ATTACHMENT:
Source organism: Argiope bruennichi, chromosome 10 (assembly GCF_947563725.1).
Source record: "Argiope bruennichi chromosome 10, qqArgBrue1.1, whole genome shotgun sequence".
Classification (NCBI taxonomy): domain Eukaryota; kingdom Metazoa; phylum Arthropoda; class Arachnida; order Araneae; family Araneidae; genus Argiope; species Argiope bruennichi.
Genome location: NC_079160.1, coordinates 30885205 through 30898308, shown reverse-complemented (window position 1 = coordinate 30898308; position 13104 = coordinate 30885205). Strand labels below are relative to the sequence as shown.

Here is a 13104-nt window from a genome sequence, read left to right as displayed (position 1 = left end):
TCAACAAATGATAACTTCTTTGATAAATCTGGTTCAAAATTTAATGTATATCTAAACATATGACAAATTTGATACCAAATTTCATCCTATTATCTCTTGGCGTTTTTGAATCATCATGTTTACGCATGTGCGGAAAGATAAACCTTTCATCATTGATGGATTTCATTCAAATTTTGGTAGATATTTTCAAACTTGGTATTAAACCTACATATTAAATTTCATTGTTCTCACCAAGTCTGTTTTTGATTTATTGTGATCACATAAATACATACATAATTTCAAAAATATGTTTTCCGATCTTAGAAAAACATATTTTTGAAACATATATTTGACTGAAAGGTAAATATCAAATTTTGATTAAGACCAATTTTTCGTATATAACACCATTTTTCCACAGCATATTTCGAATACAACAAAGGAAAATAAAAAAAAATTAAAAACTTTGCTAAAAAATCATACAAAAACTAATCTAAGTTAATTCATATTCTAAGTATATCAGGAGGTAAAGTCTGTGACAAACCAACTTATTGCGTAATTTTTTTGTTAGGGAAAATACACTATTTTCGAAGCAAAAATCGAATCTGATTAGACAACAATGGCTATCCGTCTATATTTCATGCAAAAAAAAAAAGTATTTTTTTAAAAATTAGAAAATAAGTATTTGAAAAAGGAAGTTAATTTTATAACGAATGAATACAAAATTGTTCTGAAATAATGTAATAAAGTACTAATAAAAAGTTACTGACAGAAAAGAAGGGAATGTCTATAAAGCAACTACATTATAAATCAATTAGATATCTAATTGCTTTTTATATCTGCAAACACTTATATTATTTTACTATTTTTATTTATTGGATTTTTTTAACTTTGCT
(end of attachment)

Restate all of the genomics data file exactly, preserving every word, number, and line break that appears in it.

Source organism: Argiope bruennichi, chromosome 10 (assembly GCF_947563725.1).
Source record: "Argiope bruennichi chromosome 10, qqArgBrue1.1, whole genome shotgun sequence".
Classification (NCBI taxonomy): domain Eukaryota; kingdom Metazoa; phylum Arthropoda; class Arachnida; order Araneae; family Araneidae; genus Argiope; species Argiope bruennichi.
Genome location: NC_079160.1, coordinates 30885205 through 30898308, shown reverse-complemented (window position 1 = coordinate 30898308; position 13104 = coordinate 30885205). Strand labels below are relative to the sequence as shown.

Here is a 13104-nt window from a genome sequence, read left to right as displayed (position 1 = left end):
TCAACAAATGATAACTTCTTTGATAAATCTGGTTCAAAATTTAATGTATATCTAAACATATGACAAATTTGATACCAAATTTCATCCTATTATCTCTTGGCGTTTTTGAATCATCATGTTTACGCATGTGCGGAAAGATAAACCTTTCATCATTGATGGATTTCATTCAAATTTTGGTAGATATTTTCAAACTTGGTATTAAACCTACATATTAAATTTCATTGTTCTCACCAAGTCTGTTTTTGATTTATTGTGATCACATAAATACATACATAATTTCAAAAATATGTTTTCCGATCTTAGAAAAACATATTTTTGAAACATATATTTGACTGAAAGGTAAATATCAAATTTTGATTAAGACCAATTTTTCGTATATAACACCATTTTTCCACAGCATATTTCGAATACAACAAAGGAAAATAAAAAAAAATTAAAAACTTTGCTAAAAAATCATACAAAAACTAATCTAAGTTAATTCATATTCTAAGTATATCAGGAGGTAAAGTCTGTGACAAACCAACTTATTGCGTAATTTTTTTGTTAGGGAAAATACACTATTTTCGAAGCAAAAATCGAATCTGATTAGACAACAATGGCTATCCGTCTATATTTCATGCAAAAAAAAAAAGTATTTTTTTAAAAATTAGAAAATAAGTATTTGAAAAAGGAAGTTAATTTTATAACGAATGAATACAAAATTGTTCTGAAATAATGTAATAAAGTACTAATAAAAAGTTACTGACAGAAAAGAAGGGAATGTCTATAAAGCAACTACATTATAAATCAATTAGATATCTAATTGCTTTTTATATCTGCAAACACTTATATTATTTTACTATTTTTATTTATTGGATTTTTTTAACTTTGCT